A man was jailed Tuesday after police said he confessed to having snapped nude pictures of a 4-year-old boy with his cell phone as the child played in his family's Key West yard unaware of the stranger's gaze.
Jeffrey Sullivan Burkhalter, 44, of Marathon, was arrested after a stranger found a Samsung cell phone at the local Walgreens on May 31 and, in trying to determine the owner, discovered photographs of nude children, an affidavit said.
"Some of the photographs are zoomed in on the four-year-old's genitalia area," police reported.
The stranger turned in the cell phone to Key West police, who obtained a search warrant and identified the phone's owner as Burkhalter.
Burkhalter, who lives on a sailboat in Marathon, couldn't give an explanation as to why he took the photos, police said, but didn't deny he took photos of the child who was playing on a patio, which is covered by a roof and lattice work.
"Burkhalter admitted he took the photographs of [the boy] and downloaded other nude photographs of prepubescent children from picturing viewing websites," Detective Matthew Haley wrote in an affidavit. "Burkhalter denied that he takes or views photographs of prepubescent children for sexual gratification."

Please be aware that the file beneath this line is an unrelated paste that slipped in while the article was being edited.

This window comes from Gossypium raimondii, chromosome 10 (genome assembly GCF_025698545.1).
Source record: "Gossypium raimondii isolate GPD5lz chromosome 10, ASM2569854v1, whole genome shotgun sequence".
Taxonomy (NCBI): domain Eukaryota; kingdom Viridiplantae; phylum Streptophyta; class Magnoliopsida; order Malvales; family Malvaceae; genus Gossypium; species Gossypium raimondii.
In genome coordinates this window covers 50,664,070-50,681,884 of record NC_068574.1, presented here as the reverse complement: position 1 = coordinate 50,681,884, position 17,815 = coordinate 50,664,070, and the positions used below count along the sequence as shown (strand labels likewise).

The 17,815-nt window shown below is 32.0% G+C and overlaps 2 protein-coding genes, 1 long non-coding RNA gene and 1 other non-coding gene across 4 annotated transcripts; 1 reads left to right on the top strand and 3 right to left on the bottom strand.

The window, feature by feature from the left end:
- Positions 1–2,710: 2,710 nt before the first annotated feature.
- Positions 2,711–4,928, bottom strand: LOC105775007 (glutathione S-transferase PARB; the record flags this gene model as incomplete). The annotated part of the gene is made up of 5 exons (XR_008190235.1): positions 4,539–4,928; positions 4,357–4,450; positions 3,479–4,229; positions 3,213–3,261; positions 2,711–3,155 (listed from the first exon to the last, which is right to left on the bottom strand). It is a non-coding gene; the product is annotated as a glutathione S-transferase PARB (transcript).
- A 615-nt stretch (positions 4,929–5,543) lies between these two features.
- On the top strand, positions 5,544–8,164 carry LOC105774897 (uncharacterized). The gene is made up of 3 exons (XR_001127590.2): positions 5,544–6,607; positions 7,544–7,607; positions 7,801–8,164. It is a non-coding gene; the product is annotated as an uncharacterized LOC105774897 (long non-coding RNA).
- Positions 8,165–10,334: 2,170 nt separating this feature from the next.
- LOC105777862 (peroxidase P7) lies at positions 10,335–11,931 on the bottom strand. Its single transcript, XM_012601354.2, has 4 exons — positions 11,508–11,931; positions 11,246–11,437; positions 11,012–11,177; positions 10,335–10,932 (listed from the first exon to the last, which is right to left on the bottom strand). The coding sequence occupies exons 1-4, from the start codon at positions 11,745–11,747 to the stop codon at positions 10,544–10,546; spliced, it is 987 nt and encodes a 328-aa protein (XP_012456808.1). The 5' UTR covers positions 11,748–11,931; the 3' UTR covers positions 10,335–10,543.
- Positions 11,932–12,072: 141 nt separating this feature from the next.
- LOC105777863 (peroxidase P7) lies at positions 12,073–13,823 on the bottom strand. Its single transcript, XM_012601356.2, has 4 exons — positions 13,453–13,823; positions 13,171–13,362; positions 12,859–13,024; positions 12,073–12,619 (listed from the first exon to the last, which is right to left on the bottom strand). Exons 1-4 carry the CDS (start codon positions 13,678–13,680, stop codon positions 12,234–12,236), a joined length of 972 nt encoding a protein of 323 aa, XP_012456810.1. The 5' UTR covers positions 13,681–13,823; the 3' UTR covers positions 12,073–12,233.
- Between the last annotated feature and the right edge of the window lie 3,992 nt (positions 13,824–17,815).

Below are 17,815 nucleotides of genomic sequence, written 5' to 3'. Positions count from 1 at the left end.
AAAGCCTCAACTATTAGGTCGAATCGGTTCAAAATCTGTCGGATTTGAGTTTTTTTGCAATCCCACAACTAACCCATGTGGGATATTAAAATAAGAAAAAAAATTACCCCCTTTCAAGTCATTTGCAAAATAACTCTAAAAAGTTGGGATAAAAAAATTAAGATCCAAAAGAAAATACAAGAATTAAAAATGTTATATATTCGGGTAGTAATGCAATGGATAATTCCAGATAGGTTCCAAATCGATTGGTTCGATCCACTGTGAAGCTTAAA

Burkhalter faces a felony charge of video voyeurism. On Wednesday, he remained jailed at the Stock Island jail in lieu of $35,000 bond.
On Tuesday, Haley visited a Key West home where a man identified the pictures on Burkhalter's phone as his son. The father said he did not know Burkhalter, after viewing a photograph of the suspect.
Police pinned down the location from the photos.
Burkhalter said he was with a friend at the time, the affidavit said. When confronted about the close-up pictures of the child's genitals, police said Burkhalter replied that he was "just trying to take photographs," and didn't intentionally frame the images that way.
The photos were taken between May 9 and May 31, police said.
Florida law doesn't take into account the motivation behind taking nude photos of children under age 18.
"The child had a reasonable expectation of privacy," the affidavit said, calling the act "covert."